Below are the questions asked during the presentation, along with their respective answers.

Q: I am using a cold plate. Can I consider its temperature as ambient in my analysis?
A: Yes, as long as the cold plate’s temperatures does not change regardless of the thermal load.

Q: Is there a specific type of heatsink that is used with thermal gap fillers?
A: Thermal gap fillers do not require any specific heat sink or surface.

Q: Is there a rule of thumb to calculate the XY thermal resistance of gap fillers?
A: Unfortunately, since we design thermal gap fillers for one-dimensional heat transfer we do not know the x and Y. We assume it is homogeneous conductivity.

Q: When you reference these are going to be in service a long time, how long is that to you?
A: We have extrapolated data that estimates the life of our gap fillers at 17 years at 125C.

Q: What is the thinnest material you can make? What limits the minimum bondline thickness?
A: .2mm is our thinnest thermal material.

Q: How does pressure affect the thermal resistance of the thermal gap filler?
A: Increasing pressure on the thermal interface will always recue thermal resistance.

Q: Do you complete application testing on your samples? What type of testing do you do? Do you see resistance change over time?
A: All our thermal interface materials are tested up to 1,000 hours at 150C, -40C, heat shock, 60C/90%RH

Q: What are the most critical questions you ask customers when helping with material selection?
A: Heat flux and compression range.

Q: What electronic thermal simulation software is recommended for both pcb and enclosure? Does Fujipoly have material models for this software?
A: ANSYS and Flotherm both make very popular thermal analysis software.

Q: Which test method are you using to measure the conductivity of homogeneous Fujipoly materials? ghp, tps etc. or thermal imaging cameras?
A: We use Hotwire, Hot disk as well as ASTM5470D.

Q: What are the typical materials that could be used for next generation TIMs for high heat flux applications?
A: Graphene is of interest.

Q: What minimum thickness can we get with gap fillers?
A: A gap filler if less than .5mm will be difficult to use due to control of the gap. Gap has to be .45mm but no less than ~.3mm.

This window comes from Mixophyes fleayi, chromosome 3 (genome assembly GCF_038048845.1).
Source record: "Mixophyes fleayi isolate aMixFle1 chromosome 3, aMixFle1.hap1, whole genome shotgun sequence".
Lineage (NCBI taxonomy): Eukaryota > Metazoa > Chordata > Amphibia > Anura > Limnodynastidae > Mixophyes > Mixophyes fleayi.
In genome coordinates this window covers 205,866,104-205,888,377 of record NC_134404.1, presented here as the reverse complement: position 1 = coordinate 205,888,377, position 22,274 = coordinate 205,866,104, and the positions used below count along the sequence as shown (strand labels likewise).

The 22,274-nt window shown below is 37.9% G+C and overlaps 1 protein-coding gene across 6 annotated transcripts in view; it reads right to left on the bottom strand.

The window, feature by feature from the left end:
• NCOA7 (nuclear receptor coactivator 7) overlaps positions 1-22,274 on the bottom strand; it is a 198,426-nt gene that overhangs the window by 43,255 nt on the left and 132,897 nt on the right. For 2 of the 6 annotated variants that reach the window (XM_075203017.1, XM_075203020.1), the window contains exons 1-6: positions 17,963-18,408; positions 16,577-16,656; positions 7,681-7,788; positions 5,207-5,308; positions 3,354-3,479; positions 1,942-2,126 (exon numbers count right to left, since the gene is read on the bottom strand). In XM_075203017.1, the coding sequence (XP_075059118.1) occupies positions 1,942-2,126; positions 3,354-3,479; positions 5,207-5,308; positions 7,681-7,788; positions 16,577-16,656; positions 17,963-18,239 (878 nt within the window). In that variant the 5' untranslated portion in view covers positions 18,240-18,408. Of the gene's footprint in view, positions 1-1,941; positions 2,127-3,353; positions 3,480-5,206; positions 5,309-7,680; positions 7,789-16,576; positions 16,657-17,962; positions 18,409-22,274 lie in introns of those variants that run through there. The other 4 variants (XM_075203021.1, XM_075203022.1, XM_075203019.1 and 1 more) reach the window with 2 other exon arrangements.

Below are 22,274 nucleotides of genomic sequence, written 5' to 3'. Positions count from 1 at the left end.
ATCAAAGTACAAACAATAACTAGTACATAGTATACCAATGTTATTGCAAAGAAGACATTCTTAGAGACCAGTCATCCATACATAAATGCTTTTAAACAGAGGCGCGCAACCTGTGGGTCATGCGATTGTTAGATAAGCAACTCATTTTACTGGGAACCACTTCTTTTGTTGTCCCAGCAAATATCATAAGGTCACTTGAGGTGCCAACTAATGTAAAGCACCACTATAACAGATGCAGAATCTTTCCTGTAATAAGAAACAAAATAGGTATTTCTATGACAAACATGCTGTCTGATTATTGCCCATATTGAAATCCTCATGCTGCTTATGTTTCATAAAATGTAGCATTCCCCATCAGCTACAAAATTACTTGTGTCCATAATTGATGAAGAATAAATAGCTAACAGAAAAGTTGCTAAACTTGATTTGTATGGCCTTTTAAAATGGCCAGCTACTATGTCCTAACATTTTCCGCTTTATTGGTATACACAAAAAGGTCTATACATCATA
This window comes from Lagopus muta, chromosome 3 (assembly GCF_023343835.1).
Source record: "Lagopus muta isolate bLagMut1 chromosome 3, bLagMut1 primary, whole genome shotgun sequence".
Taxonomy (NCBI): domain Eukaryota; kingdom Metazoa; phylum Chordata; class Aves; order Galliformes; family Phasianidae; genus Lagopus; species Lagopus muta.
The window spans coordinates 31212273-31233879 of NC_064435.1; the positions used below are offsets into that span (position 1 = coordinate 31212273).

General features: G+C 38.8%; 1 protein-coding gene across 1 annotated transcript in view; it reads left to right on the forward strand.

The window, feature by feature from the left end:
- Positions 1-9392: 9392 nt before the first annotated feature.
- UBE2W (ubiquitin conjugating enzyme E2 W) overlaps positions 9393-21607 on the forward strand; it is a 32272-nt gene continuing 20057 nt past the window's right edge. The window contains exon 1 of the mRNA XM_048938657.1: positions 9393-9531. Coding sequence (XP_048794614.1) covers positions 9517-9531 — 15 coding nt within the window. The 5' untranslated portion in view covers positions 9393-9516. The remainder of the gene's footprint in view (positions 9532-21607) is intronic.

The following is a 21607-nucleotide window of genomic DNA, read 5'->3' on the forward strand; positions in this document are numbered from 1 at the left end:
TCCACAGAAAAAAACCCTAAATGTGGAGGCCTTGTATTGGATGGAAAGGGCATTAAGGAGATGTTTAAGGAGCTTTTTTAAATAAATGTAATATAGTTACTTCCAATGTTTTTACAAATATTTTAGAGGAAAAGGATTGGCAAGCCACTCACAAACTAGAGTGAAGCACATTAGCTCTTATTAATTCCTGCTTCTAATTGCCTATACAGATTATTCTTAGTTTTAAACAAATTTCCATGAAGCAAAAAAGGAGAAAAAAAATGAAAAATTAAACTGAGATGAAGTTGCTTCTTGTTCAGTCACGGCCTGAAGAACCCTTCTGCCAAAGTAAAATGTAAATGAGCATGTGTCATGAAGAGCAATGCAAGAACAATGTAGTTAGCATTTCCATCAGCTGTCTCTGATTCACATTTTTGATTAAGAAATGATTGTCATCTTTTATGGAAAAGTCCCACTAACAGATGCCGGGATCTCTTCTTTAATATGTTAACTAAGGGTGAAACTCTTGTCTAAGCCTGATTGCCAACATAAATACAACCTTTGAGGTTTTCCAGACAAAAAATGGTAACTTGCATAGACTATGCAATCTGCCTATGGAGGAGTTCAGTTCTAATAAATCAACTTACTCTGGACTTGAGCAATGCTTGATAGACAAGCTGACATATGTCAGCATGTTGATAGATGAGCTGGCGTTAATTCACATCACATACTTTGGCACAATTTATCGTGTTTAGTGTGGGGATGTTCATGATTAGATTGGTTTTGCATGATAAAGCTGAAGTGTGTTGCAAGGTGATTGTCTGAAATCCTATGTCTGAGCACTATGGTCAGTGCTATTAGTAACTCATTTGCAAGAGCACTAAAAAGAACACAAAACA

Q: What is the mechanism for reducing the thermal resistance as pressure increases?
A: Reduction in contact resistance at lower pressures. At higher pressures the gap filler will deform and reduce the gap between the heat source and sink.

Q: How can you measure the thermal interface of a gap filler?
A: Typically you will apply a thermal load over a given area and measure the T gradient between the two surfaces. This will give you a thermal resistance of Cin2/W.

Q: How to calculate thermal resistence when we are using heat spreader with thermal interface material.
A: You can treat the heat spreader as one bulk resistance and apply it to the resistive network. Heat spreader vendor may have this data.

Q: Can there be any issue with corrosion using Silicone filler material?
A: No issue with corrosion with thermal fillers used in thermal interface materials sold by Fujipoly.

Q: But there is a limit for pressure upon the component, so can we go beyond that limit?
A: Managing the pressure that component sees is critical and at times more ff a challenge than the thermals. Addressing the compression should be addressed early.

Q: Can only a TIM be used to heat source without heat sink? If so, is TIM efficient?
A: No, A TIM is designed to transfer heat form one surface to the other. A heat sink is designed for convection. The geometry of the heat sink is critical. A gap filler alone would not make a good heat sink.

Q: Are there any TIMs that are re-usable that have full recovery (shape memory) of compression from Fujipoly?
A: Yes, but they tend to be less compliant and lower conductivity. We do offer Rubber type TIMs.

Q: How does the material “extrude” under pressure – is that a consideration during design?
A: Typically gap fillers will bulge, and flow in the case of putty types. The material should be allowed to flow and bulge. Anything that interferes with that will increase the stress.